Typology

Is the world with all of its countless living things the product of some natural history where the ancestor of all that is living is different than it is today? Did the world have a beginning and if so, for how long? Or did the world that we inhabit had no history or that there was no beginning and thus existed forever? These questions were asked by various peoples worldwide and the questions were posed in the form of creation myths which range in the belief that the world was created by one God or several gods while a select group of people called natural philosphers or what we moderns call scientists were asking questions about nature and through science, the questions would have to be of the form were they could be tested through observation and experiment.

 

Just such a group of philosphers notably in the ancient world, notably Greece, were asking such questions and laying the foundation for what would be known as science which are based on questions that can be put through logical analysis, observation, and experiment, although when asking questions about the world, the Ancient Greeks only used logic rather than experiment to formulate conclusions.

 

Beginning with the philosopher Plato, his philosophy stated that everything about the world is a reflection of a perfect world of nonchanging essences or beings of everything and it was particularly the study of geometry that lead to the belief that everything from circles to elephants that each of these things are reflections of a perfect circle or something in that realm that never changes for all times and likewise perfect elephants.

 

A belief of an unchanging essence is known as typology and this kind of thinking become dominant in the western world from ancient Greece to Medievel Christian thinking and a consequence of this is that life is static and although it was believed that God created the world with every living thing present but all of life would be considered the same.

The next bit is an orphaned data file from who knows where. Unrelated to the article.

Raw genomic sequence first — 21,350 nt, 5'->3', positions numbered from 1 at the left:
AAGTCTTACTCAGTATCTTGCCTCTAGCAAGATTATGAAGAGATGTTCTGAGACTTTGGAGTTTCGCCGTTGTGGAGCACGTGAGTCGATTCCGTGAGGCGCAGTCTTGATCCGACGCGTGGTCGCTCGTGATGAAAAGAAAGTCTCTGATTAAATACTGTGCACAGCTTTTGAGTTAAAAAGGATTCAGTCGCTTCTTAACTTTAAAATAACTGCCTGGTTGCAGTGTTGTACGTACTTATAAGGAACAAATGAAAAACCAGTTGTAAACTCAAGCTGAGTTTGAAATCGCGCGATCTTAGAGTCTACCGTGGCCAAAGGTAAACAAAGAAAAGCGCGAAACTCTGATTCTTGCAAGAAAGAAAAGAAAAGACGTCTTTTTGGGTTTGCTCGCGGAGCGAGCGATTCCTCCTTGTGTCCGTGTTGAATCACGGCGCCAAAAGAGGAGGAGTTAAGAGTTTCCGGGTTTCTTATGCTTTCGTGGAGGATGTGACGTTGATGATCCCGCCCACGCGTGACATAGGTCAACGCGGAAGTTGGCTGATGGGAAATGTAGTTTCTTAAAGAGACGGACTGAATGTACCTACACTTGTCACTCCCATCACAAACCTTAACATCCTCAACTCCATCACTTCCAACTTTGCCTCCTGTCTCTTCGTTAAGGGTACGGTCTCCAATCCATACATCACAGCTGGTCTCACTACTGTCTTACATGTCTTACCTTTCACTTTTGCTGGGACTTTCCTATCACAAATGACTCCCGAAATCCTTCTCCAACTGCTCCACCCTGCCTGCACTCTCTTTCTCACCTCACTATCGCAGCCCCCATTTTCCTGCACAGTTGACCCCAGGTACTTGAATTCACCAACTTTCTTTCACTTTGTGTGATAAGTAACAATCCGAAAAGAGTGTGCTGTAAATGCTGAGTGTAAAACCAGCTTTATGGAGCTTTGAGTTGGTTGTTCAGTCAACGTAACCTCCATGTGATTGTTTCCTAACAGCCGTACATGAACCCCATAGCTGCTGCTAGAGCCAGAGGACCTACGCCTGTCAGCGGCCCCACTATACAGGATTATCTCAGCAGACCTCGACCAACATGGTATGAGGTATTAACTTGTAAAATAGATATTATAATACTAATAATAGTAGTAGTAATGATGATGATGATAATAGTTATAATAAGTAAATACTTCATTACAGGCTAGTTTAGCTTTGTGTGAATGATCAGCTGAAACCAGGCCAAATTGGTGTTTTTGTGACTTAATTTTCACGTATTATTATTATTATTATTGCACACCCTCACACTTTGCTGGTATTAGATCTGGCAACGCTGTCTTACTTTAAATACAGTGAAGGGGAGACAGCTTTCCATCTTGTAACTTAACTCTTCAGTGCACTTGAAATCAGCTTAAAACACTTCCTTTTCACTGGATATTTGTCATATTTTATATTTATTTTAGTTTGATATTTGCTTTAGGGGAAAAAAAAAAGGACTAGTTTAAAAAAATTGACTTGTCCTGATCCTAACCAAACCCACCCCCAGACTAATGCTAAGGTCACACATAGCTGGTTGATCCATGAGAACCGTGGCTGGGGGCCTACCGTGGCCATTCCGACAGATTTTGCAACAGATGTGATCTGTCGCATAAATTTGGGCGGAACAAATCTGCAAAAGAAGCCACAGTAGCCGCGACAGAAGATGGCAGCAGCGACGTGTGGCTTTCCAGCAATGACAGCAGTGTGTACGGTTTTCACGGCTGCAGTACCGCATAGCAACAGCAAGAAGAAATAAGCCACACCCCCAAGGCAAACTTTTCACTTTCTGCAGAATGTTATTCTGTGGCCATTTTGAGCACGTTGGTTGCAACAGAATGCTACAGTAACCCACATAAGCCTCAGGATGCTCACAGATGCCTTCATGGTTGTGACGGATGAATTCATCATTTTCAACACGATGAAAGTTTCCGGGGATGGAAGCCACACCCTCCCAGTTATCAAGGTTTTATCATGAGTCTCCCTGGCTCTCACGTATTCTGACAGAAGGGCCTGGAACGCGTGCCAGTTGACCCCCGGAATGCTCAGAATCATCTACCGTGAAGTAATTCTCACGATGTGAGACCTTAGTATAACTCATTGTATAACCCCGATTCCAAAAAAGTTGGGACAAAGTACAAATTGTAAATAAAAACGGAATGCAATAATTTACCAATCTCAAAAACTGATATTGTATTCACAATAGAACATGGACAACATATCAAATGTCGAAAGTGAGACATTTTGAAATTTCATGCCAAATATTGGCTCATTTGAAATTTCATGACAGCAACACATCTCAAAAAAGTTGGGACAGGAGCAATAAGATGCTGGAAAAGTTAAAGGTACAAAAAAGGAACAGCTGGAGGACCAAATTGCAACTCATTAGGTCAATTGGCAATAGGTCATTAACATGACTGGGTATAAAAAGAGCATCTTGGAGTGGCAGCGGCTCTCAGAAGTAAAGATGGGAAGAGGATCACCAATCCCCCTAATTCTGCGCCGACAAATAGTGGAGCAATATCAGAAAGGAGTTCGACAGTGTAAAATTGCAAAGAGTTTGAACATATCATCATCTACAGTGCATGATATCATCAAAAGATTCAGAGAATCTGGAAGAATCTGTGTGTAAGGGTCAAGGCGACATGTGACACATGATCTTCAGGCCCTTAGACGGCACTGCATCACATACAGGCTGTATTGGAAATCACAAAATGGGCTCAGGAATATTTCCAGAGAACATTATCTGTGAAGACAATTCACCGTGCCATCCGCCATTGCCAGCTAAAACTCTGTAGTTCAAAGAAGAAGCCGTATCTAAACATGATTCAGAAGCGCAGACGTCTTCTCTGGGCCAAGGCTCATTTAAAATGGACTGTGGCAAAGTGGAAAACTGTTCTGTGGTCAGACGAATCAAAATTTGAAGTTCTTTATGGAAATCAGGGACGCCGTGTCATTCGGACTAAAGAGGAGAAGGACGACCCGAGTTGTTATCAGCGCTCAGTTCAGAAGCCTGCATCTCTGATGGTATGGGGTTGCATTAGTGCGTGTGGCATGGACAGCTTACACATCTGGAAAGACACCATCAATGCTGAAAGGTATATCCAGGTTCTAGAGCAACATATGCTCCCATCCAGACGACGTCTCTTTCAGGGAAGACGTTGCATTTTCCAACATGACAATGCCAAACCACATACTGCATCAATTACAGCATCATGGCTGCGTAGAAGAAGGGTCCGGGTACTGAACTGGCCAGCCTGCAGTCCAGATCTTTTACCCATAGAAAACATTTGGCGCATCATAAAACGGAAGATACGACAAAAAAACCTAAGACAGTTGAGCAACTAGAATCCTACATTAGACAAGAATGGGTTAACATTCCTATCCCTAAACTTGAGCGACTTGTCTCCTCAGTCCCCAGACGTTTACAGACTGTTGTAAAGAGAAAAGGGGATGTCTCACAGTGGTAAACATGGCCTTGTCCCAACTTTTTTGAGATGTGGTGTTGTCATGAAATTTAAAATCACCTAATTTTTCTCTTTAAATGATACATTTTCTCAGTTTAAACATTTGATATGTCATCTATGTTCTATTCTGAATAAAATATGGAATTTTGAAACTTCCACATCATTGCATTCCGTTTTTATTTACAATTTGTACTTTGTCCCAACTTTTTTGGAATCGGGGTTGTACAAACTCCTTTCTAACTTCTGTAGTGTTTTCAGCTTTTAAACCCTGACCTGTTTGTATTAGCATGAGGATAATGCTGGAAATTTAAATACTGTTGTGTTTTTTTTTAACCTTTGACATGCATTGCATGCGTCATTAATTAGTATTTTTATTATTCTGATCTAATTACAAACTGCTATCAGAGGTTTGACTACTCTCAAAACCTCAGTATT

Starting with the Renaissance and up until the Enlightement, scientists began to investigate and later classify living things into groups of organisms such as plants and animals based on characteristics that a particular animal or plant shared mainly as a result of voyages to the New World as well as parts of Africa and Asia and continuing well up until the nineteenth century. In addition the invention of the microscope allowed investigation of a hidden world of small invertebrates and microorganisms but prior to 1859, biologists were asking “what” questions or questions of the kinds of living things and what is it about them such as the presence or absence of stamens if it is a flower, the presence of thin wings which distinguish them between insects or birds, and so on and these kinds of questions place each organism in a group and these questions form the basis of taxonomy.

 

Also scientists began asking “how” questions or proximate questions and that is: how do fish breathe underwater? How do birds know which way is north or south when migrating, and so on. Much of biology is spent in trying to solve proximate questions then as know and by asking proximate as well as taxonomic questions, biologists could uncover the functions of organisms small and large as well as place them in each group or species and taxonomy became a modern science under the work of Carolus Linnaeus who established the binomial nomenclature of naming organisms using the well known two part name, the species and genus and working up into the higher levels, the phylum and kingdom.

 

The “why” questions or the ultimate questions were the most difficult questions to answer and the reason why is that ultimate questions demand that the function and behavior of any organism is the product of its history of features from its behavior, its rate of development, the habitat that it lives in and so on would be the result of its history and as long as scientists adhered to the typological viewpoint, they could not give a satisfactory answer to answering ultimate questions.

 

From the late 1700’s up until 1859, some biologists were questioning Biblical doctrines and were relying on observations of nature and in addition to considering the history of living things, other studies such as geology and paleontology revealed a world shaped by gradual forces of erosion to mountain building and within layers of rocks fossils of organisms revealed a totally different world of creatures that are no longer present so based on this, scientists were forced to consider that all of today’s living organisms are the descendants of organisms that lived in the past. To account for this also forced scientists to accept the possibility that life can evolve into new forms or that each organism is a modified descendant of a previous ancestor.

 

It is one thing to say that life undergoes evolution but it is quite another to postulate a mechanism to account for that process of evolution. What would be such a mechanism? Recall that typology is a belief in unchanging essences or things that never change. To accept evolution is to either accept that an essence can change either from one form to another form with no intermediates in between . Another option is to abandon the concept of typology and consider a new way of thinking which is population thinking or that populations consisting of varying individuals  as being the target of natural selection.